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For an archived version of live coverage of the hearing of the FDA’s advisory panel, click here.

An advisory panel to the Food and Drug Administration on Friday recommended against a booster dose of a Covid-19 vaccine for most Americans at this time — a major rebuke to the Biden administration — but voted unanimously to recommend one to Americans who are 65 or older.

The FDA is not required to follow the recommendation of its advisory committees but generally does. If the recommendation is adopted by the FDA and Centers for Disease Control and Prevention, it would put the U.S. policy on a par with countries like the United Kingdom.


After seven hours of deliberation, members of the Vaccines and Related Biological Products Advisory Committee voted 16 to 2 against a proposal to administer a third dose of the vaccine developed by Pfizer and BioNTech to individuals 16 years and older. The vote to recommend a booster to people 65 years and older — as well as people who are at risk of severe Covid — was 18 to 0.

It was not immediately clear who would qualify as high risk; fleshing that out will likely fall to the CDC’s advisory committee, the Advisory Committee on Immunization Practices.


The panelists acknowledged that data show that the protection conferred to the vaccinated is waning over time, but argued the overwhelming number of vaccinated people have sufficient protection at this time to cope with any infection without requiring hospitalization or risking death.

The vaccine “may eventually be indicated for the general population, I just don’t think we’re there yet,” said Ofer Levy, the director of the Precision Vaccines Program at Boston Children’s Hospital.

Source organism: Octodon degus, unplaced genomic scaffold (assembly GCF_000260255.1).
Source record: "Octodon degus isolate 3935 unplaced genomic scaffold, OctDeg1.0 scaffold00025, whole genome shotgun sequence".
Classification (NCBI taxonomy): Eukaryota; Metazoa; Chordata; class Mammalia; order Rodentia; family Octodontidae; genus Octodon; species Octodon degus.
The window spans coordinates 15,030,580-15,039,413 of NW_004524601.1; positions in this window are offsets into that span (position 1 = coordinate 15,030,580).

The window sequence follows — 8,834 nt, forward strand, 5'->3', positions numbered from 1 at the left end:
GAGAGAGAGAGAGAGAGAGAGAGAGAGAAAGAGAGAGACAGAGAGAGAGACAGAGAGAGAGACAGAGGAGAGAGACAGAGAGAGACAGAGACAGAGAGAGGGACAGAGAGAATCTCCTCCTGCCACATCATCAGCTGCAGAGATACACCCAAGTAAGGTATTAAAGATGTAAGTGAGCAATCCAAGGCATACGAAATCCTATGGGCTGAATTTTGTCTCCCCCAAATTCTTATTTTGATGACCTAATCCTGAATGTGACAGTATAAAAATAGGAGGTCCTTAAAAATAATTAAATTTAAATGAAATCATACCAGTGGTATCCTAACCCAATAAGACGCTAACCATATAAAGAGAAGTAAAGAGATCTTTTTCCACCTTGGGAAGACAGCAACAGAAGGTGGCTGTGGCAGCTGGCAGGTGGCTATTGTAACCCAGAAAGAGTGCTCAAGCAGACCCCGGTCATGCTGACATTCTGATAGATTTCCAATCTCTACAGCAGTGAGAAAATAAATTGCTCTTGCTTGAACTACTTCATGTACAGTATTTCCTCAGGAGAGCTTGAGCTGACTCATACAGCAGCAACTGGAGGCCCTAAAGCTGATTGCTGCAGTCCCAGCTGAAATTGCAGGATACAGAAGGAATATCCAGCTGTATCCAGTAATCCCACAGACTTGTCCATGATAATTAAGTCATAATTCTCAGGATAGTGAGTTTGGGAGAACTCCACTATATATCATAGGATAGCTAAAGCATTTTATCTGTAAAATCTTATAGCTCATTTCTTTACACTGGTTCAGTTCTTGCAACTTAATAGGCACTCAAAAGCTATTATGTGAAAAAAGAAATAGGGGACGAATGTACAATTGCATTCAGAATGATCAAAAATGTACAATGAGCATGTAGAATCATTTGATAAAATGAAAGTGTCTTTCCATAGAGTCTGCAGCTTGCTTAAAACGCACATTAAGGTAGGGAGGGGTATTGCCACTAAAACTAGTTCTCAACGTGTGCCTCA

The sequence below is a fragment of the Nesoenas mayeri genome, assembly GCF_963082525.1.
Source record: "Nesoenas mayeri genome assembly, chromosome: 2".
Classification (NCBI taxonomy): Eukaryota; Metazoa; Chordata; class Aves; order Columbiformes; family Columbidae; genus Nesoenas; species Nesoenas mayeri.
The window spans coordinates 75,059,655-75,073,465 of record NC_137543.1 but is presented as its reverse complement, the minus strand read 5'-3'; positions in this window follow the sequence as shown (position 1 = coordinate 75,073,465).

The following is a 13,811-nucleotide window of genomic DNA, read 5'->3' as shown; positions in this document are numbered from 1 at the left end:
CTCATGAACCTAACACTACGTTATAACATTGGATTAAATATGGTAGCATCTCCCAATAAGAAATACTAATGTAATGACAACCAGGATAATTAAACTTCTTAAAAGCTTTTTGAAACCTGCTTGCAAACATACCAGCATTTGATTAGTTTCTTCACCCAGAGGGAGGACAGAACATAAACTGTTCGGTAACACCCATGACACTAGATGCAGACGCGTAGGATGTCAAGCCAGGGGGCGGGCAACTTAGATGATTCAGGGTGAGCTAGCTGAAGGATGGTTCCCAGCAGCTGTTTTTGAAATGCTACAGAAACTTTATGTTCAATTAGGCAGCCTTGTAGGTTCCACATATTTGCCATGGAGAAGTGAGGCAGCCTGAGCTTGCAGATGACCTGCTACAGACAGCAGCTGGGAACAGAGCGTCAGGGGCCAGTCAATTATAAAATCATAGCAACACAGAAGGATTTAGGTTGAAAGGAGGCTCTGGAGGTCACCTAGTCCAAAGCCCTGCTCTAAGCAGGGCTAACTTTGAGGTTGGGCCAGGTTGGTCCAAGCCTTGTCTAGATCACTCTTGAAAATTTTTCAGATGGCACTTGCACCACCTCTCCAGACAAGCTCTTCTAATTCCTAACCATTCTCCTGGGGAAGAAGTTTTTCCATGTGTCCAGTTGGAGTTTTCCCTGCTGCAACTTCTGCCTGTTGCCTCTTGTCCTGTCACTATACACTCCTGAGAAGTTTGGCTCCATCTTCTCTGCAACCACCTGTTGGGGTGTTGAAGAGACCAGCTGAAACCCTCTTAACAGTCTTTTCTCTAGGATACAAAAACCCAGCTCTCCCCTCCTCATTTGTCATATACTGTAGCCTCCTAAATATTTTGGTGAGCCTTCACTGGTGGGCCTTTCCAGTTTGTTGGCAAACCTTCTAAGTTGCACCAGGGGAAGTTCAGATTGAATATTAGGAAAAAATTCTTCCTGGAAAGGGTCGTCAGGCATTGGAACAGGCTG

Peter Marks, who is in charge of the FDA biologics center that decides on vaccine approvals, voted to recommend a booster dose.

“It’s no secret here that there is still debate over the need for an additional Covid-19 vaccine at this phase of the pandemic,” he said. “But the emerging evidence such as that from our Israeli colleagues is very helpful. We also know that breakthrough infections, including some that are severe, are occurring in the United States.”

The vote puts the FDA in a difficult position. In August, President Biden, the agency’s commissioner, Janet Woodcock, and other top health officials in the administration took the unusual step of saying booster doses would be authorized to most Americans before the FDA and CDC had weighed in on the data.

In recent weeks, it became increasingly clear that many outside experts to did not support that decision. The World Health Organization has also been highly critical of the idea of boosting in affluent countries while most people in developing countries haven’t yet received a dose of vaccine.

A separate meeting has been scheduled of ACIP for next week. While the FDA issues decisions on whether to approve vaccines, ACIP advises the CDC on whether it should recommend use of vaccines the FDA has approved.

Most experts believe booster doses may eventually be needed. The question is when.

“I think having a late boost is going to make this a much better vaccine,” Barney Graham, who designed the structure for the vaccines made by Moderna and a number of other producers while he was deputy director of the Vaccine Research Center at the National Institutes of Health, told STAT in a recent interview.

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